Also, the system of management from top to bottom should be subject to professional review to determine what happened and why?

On the surface, Bruce Poole appeared to be a fall guy who allegedly lost control of his department with zero support from senior management. If it reaches trial, the defence will spin that theory.

But reality dictates that the man in charge became so frustrated that he went to the top management and said he had to fine his own city for failing to issue building permits for the city’s own building projects.

You be the judge, is Bruce Poole the victim for doing his job or an inconvenience to the senior staff?

For what it’s worth, my money is on Poole

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Democracy has left the building

Posted July 11, 2012

When the underlying issues of a civilized society are endangered by a dictatorial and secretive administration, democracy, as we know it, vanishes.

It’s a natural instinct for those in power to withhold information that may reflect on their actions and management of the public assets.

Once in power the tendency is to surround yourself with friends and supporters who blindly follow.

One of the first tenants of political power is to control the message and give the appearance of serving the public stakeholders. Those controlling the agenda ignore disagreement and rejection of the controlling political organization’s policies.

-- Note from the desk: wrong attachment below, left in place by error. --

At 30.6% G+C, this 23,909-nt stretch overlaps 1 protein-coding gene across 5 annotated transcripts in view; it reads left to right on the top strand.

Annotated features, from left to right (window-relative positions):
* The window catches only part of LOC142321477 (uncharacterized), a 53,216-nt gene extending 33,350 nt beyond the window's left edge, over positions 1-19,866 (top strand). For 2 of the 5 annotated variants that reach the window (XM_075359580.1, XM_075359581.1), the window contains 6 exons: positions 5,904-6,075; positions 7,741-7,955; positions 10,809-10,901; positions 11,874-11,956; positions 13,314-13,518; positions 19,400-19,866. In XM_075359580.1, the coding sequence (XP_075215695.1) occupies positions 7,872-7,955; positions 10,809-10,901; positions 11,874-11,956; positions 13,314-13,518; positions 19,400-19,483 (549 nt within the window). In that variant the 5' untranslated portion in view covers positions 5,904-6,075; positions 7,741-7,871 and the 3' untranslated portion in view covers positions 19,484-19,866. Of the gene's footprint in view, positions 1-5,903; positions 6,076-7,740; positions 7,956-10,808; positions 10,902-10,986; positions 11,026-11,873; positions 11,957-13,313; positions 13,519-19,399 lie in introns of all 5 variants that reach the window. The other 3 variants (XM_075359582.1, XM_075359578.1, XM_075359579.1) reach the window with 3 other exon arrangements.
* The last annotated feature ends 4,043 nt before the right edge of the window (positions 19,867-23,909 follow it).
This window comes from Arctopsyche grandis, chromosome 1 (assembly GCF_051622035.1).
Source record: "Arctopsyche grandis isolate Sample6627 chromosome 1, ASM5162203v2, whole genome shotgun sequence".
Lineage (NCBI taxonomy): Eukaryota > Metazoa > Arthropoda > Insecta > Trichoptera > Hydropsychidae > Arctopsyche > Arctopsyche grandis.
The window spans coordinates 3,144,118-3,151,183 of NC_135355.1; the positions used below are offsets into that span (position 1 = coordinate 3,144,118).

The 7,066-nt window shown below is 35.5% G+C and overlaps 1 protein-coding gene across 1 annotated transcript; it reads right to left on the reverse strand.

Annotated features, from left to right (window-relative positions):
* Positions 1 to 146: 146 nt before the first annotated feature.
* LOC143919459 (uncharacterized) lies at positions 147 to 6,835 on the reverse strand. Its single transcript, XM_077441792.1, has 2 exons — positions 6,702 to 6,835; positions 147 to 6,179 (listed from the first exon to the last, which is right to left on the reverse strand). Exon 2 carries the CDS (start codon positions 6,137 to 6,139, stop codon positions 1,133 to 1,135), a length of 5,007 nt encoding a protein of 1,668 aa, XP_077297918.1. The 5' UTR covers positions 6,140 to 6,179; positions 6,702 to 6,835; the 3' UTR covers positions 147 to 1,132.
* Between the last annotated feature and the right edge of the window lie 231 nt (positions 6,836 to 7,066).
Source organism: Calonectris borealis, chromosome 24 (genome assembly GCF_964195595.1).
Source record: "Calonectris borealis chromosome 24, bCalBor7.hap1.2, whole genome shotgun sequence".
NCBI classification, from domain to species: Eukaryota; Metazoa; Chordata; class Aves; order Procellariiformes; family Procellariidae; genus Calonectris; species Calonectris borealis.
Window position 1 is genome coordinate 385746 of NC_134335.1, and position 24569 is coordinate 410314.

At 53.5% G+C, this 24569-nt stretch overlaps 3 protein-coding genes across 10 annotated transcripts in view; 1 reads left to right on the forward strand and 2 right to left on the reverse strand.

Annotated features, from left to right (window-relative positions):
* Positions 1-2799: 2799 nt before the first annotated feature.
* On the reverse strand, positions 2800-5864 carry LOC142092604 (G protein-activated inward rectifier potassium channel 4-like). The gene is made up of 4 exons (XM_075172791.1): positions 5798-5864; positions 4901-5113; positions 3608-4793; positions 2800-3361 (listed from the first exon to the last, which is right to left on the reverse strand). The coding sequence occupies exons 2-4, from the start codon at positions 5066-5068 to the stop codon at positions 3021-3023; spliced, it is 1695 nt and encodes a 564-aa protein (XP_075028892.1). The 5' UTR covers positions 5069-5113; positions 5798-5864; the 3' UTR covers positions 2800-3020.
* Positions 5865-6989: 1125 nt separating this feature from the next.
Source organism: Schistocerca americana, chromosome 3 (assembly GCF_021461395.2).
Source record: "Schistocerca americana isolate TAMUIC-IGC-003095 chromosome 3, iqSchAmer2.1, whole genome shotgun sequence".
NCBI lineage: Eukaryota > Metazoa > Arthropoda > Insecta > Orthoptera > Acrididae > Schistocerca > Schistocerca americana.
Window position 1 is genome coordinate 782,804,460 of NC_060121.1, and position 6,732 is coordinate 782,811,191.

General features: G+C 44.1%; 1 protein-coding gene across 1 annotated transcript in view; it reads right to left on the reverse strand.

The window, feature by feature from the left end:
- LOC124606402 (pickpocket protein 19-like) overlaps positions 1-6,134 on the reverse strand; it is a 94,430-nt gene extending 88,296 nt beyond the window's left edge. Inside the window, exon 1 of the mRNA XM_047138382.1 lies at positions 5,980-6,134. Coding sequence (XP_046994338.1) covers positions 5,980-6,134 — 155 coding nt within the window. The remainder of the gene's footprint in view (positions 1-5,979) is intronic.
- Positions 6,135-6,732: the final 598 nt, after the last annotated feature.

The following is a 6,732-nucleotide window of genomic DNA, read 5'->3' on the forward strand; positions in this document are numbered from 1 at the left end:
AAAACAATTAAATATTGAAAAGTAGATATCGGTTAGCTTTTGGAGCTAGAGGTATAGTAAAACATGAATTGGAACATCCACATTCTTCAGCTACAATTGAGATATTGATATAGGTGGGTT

This leads to anger and disillusionment on the part of the stakeholder, you and me.

So, thanks to a report by Carol Goar in the Toronto Star, here are three lessons to emphasize the theory of democracy discarded by those empowered.

Lesson One: Those with power – politicians, police and bureaucrats – don’t believe they should have to share that power. Basically, they dismiss the rights of citizens to share that power and don’t believe they have any role to play in their sphere of influence.

Lesson Two:  Governments frequently slap pejorative labels on those who oppose and complain. Such methods are to use surrogates to attack those objectors labelling them as ignorant, dangerous, violent and out of touch.

Lesson Three: Citizens have to use the tools they have to keep democracy alive. These include solidarity, willingness to stand up to authorities and to reach beyond their own ranks.

How does that menu rank with what has been going on in Guelph for the past six years?

First, we have been governed by a civic dictatorship composed of a majority of councillors who, 99 per cent of the time, votes their own agenda. The opposition – in the first four years consisted of just two councillors. Since 2010, the opposition has grown to five councillors who have voiced concerns about the operation of the city government but are defeated most times when votes are held.

There is growing evidence that Mayor Karen Farbridge, the architect of Guelph’s public policy, along with a close-knit group of unelected advisors, has created a growing unrest among voters.

Democracy is no longer operative in this council.